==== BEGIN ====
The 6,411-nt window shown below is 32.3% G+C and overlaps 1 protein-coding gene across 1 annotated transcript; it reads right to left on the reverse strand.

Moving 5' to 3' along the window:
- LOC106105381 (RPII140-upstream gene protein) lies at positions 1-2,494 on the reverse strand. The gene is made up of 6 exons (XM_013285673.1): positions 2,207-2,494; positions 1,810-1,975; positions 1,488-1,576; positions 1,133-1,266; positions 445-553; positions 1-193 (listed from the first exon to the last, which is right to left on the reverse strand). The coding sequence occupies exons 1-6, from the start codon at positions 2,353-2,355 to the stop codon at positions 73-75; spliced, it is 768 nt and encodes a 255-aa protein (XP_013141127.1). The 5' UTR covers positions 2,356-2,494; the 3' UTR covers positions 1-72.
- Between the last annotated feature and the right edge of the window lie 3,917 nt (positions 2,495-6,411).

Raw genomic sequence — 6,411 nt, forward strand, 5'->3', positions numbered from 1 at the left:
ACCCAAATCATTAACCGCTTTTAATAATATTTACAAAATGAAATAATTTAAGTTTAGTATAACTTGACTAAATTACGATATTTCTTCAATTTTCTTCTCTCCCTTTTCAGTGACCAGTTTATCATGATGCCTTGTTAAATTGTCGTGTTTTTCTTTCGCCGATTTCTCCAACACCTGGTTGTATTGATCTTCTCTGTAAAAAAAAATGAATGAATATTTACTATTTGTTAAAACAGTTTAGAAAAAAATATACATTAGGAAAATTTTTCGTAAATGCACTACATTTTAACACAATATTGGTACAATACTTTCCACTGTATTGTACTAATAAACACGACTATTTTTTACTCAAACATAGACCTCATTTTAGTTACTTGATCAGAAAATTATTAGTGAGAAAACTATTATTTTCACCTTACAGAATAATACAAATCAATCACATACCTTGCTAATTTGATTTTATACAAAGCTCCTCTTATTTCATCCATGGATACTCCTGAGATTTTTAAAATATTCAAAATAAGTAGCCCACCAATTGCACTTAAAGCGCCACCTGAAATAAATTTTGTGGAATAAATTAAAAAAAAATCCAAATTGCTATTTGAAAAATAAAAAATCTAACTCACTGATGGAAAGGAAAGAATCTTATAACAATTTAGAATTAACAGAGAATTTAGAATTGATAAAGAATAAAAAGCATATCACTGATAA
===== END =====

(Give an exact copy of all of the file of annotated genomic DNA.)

The 6,411-nt window shown below is 32.3% G+C and overlaps 1 protein-coding gene across 1 annotated transcript; it reads right to left on the reverse strand.

Moving 5' to 3' along the window:
- LOC106105381 (RPII140-upstream gene protein) lies at positions 1-2,494 on the reverse strand. The gene is made up of 6 exons (XM_013285673.1): positions 2,207-2,494; positions 1,810-1,975; positions 1,488-1,576; positions 1,133-1,266; positions 445-553; positions 1-193 (listed from the first exon to the last, which is right to left on the reverse strand). The coding sequence occupies exons 1-6, from the start codon at positions 2,353-2,355 to the stop codon at positions 73-75; spliced, it is 768 nt and encodes a 255-aa protein (XP_013141127.1). The 5' UTR covers positions 2,356-2,494; the 3' UTR covers positions 1-72.
- Between the last annotated feature and the right edge of the window lie 3,917 nt (positions 2,495-6,411).

Raw genomic sequence — 6,411 nt, forward strand, 5'->3', positions numbered from 1 at the left:
ACCCAAATCATTAACCGCTTTTAATAATATTTACAAAATGAAATAATTTAAGTTTAGTATAACTTGACTAAATTACGATATTTCTTCAATTTTCTTCTCTCCCTTTTCAGTGACCAGTTTATCATGATGCCTTGTTAAATTGTCGTGTTTTTCTTTCGCCGATTTCTCCAACACCTGGTTGTATTGATCTTCTCTGTAAAAAAAAATGAATGAATATTTACTATTTGTTAAAACAGTTTAGAAAAAAATATACATTAGGAAAATTTTTCGTAAATGCACTACATTTTAACACAATATTGGTACAATACTTTCCACTGTATTGTACTAATAAACACGACTATTTTTTACTCAAACATAGACCTCATTTTAGTTACTTGATCAGAAAATTATTAGTGAGAAAACTATTATTTTCACCTTACAGAATAATACAAATCAATCACATACCTTGCTAATTTGATTTTATACAAAGCTCCTCTTATTTCATCCATGGATACTCCTGAGATTTTTAAAATATTCAAAATAAGTAGCCCACCAATTGCACTTAAAGCGCCACCTGAAATAAATTTTGTGGAATAAATTAAAAAAAAATCCAAATTGCTATTTGAAAAATAAAAAATCTAACTCACTGATGGAAAGGAAAGAATCTTATAACAATTTAGAATTAACAGAGAATTTAGAATTGATAAAGAATAAAAAGCATATCACTGATAA